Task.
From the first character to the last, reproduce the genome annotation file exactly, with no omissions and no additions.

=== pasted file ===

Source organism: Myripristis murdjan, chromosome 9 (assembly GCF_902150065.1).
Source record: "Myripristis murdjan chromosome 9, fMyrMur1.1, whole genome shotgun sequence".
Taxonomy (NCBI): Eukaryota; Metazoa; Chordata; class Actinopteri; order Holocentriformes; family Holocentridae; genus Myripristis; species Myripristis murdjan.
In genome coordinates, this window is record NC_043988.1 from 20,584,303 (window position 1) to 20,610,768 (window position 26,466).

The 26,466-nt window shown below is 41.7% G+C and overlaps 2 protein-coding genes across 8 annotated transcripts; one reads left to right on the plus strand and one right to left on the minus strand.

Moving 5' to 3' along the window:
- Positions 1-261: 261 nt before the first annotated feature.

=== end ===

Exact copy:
Source organism: Myripristis murdjan, chromosome 9 (assembly GCF_902150065.1).
Source record: "Myripristis murdjan chromosome 9, fMyrMur1.1, whole genome shotgun sequence".
Taxonomy (NCBI): Eukaryota; Metazoa; Chordata; class Actinopteri; order Holocentriformes; family Holocentridae; genus Myripristis; species Myripristis murdjan.
In genome coordinates, this window is record NC_043988.1 from 20,584,303 (window position 1) to 20,610,768 (window position 26,466).

The 26,466-nt window shown below is 41.7% G+C and overlaps 2 protein-coding genes across 8 annotated transcripts; one reads left to right on the plus strand and one right to left on the minus strand.

Moving 5' to 3' along the window:
- Positions 1-261: 261 nt before the first annotated feature.